Two guys on a tandem beach cruiser... they looked to be having fun. Definite props to these guys, who killed it - in cut-offs even!
The backside of Kevins?  My god, more climbing!  Then, Peak Kevins and we were at mile 90-ish. This is it; I'm on the way home. No more climbing, and about 14 miles left.  Back at about mile 80, my back did a turn around, and I felt 100% better, but the last 14-15 miles of the ride was probably the worst time besides Columbine.  It seemed like that last bit was a false summit, then another false summit, then one more, and then finally a 2 mile climb to the finish. [G.E.'s note: Yeah, this was the same climb we made coming back into town after the medical meeting the day before. I didn't enjoy it and I hadn't been riding 100 miles before completing it.] Who thinks of these things? [G.E.’s note: Crazy people… like the people who actually do this ride. :O)]
I think Sam's face pretty much sums things up in this photo right after the finish line
I finished strong, even with the hill at the end: 10:52:38. Sub-11 hours, and probably as good as I could have imagined doing it for my first time.  All I wanted to do was sit down and weep. I was filthy and tired, but it was worth it.  G.E. walked me back to our car so I could get rid of the bike.  Just like the SR50, I would not and could not have done it without her. [G.E.’s note: Ahh, that’s sweet. Honestly, I think he would’ve been just fine without me, but I was happy to tag along.]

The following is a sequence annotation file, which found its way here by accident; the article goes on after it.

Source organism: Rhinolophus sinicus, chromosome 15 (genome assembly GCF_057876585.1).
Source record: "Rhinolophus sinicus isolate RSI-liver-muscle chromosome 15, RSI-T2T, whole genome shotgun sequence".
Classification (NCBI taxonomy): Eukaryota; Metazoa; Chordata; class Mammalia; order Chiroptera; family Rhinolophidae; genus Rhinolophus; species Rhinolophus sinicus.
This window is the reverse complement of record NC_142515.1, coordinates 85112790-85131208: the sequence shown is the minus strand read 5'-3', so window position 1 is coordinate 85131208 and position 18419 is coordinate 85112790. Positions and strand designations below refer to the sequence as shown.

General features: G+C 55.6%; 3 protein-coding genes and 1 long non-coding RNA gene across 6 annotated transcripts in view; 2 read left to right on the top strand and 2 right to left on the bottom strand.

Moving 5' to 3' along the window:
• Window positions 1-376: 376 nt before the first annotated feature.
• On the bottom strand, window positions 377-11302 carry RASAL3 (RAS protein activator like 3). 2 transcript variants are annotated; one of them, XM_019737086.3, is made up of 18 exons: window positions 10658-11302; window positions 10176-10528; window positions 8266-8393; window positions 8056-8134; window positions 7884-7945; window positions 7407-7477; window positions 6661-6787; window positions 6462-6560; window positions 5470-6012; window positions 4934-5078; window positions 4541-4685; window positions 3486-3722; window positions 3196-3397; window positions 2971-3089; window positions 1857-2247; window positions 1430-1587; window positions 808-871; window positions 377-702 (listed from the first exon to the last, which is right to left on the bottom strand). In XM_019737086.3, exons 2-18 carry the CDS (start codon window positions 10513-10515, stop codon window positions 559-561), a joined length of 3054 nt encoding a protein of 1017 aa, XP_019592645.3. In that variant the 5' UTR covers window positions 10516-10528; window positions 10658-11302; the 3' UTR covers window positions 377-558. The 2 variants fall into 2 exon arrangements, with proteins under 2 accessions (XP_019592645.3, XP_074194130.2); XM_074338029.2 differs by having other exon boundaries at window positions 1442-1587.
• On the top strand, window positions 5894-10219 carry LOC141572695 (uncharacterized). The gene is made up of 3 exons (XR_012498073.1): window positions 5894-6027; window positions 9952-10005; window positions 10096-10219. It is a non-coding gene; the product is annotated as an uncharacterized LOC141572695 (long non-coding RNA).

Indeed!
Some aside thoughts.  I keep thinking I may have been faster on my single speed.  I think I ate nearly enough, or at least close, especially considering how bad my program has sucked in the past.  I don't think I want to wear my Camelback again. It only provided me water and the rest was just 10lbs of storage on my back.  I have certainly not done anything this difficult before.  True "high altitude" is something to be reckoned with. We live at around 5k feet, but it's nothing compared to 10-12k. My lungs still hurt.  Maybe I will be back next year. It’s hard to make that decision so close to having finished.  The Barn Burner in Flagstaff is coming up in a few weeks. Maybe I’ll get an early start on next year??

2 comments:

  1. I failed to mention, this was really, really awesome, and the hardest thing I have ever done. The altitude makes you want to be sick, and there's just no way around it, I think the only way to actually "train" for it, is to be there at some point, so you know how it's going to feel. Also, I need to find a better kit combo, as I was a doppelganger for every man under 5 foot 10.

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    Replies
    1. I can still honestly say it was the hardest thing I had ever done. I don't know how I kept going for as long as I did and I don't know how I didn't die afterward. And yeah, it was the awesomest too!